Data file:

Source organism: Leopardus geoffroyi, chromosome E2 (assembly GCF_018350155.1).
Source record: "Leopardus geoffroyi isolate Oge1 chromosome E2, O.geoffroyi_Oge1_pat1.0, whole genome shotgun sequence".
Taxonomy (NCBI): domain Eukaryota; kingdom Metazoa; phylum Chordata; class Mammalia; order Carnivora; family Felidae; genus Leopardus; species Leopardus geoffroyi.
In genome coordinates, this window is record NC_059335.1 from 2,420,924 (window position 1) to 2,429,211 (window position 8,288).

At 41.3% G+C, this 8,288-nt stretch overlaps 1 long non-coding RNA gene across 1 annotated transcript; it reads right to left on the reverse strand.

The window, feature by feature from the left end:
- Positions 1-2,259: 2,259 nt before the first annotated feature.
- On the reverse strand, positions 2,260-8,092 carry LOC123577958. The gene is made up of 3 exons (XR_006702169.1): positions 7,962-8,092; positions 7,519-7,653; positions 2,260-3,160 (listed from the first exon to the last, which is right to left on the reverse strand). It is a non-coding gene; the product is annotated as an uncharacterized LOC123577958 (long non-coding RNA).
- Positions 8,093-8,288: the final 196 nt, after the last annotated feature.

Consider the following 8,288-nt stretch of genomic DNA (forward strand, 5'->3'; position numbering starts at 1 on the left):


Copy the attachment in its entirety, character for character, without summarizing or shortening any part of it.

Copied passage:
Source organism: Leopardus geoffroyi, chromosome E2 (assembly GCF_018350155.1).
Source record: "Leopardus geoffroyi isolate Oge1 chromosome E2, O.geoffroyi_Oge1_pat1.0, whole genome shotgun sequence".
Taxonomy (NCBI): domain Eukaryota; kingdom Metazoa; phylum Chordata; class Mammalia; order Carnivora; family Felidae; genus Leopardus; species Leopardus geoffroyi.
In genome coordinates, this window is record NC_059335.1 from 2,420,924 (window position 1) to 2,429,211 (window position 8,288).

At 41.3% G+C, this 8,288-nt stretch overlaps 1 long non-coding RNA gene across 1 annotated transcript; it reads right to left on the reverse strand.

The window, feature by feature from the left end:
- Positions 1-2,259: 2,259 nt before the first annotated feature.
- On the reverse strand, positions 2,260-8,092 carry LOC123577958. The gene is made up of 3 exons (XR_006702169.1): positions 7,962-8,092; positions 7,519-7,653; positions 2,260-3,160 (listed from the first exon to the last, which is right to left on the reverse strand). It is a non-coding gene; the product is annotated as an uncharacterized LOC123577958 (long non-coding RNA).
- Positions 8,093-8,288: the final 196 nt, after the last annotated feature.

Consider the following 8,288-nt stretch of genomic DNA (forward strand, 5'->3'; position numbering starts at 1 on the left):